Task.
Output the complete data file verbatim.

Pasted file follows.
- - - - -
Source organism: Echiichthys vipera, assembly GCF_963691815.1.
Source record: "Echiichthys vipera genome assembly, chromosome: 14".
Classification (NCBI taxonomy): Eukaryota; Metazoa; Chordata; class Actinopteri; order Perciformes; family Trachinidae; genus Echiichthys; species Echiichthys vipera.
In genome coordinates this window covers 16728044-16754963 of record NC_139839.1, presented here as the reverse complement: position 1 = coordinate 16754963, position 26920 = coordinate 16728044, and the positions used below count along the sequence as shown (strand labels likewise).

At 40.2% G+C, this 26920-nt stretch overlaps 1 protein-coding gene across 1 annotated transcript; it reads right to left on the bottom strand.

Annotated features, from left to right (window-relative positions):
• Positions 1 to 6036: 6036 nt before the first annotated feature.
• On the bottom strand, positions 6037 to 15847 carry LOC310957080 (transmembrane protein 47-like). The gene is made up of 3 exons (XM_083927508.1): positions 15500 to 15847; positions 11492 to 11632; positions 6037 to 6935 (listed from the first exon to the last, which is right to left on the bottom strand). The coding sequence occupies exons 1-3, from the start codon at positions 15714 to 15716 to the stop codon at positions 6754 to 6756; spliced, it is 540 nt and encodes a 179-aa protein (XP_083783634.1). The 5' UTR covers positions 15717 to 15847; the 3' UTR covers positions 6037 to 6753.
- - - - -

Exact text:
Source organism: Echiichthys vipera, assembly GCF_963691815.1.
Source record: "Echiichthys vipera genome assembly, chromosome: 14".
Classification (NCBI taxonomy): Eukaryota; Metazoa; Chordata; class Actinopteri; order Perciformes; family Trachinidae; genus Echiichthys; species Echiichthys vipera.
In genome coordinates this window covers 16728044-16754963 of record NC_139839.1, presented here as the reverse complement: position 1 = coordinate 16754963, position 26920 = coordinate 16728044, and the positions used below count along the sequence as shown (strand labels likewise).

At 40.2% G+C, this 26920-nt stretch overlaps 1 protein-coding gene across 1 annotated transcript; it reads right to left on the bottom strand.

Annotated features, from left to right (window-relative positions):
• Positions 1 to 6036: 6036 nt before the first annotated feature.
• On the bottom strand, positions 6037 to 15847 carry LOC310957080 (transmembrane protein 47-like). The gene is made up of 3 exons (XM_083927508.1): positions 15500 to 15847; positions 11492 to 11632; positions 6037 to 6935 (listed from the first exon to the last, which is right to left on the bottom strand). The coding sequence occupies exons 1-3, from the start codon at positions 15714 to 15716 to the stop codon at positions 6754 to 6756; spliced, it is 540 nt and encodes a 179-aa protein (XP_083783634.1). The 5' UTR covers positions 15717 to 15847; the 3' UTR covers positions 6037 to 6753.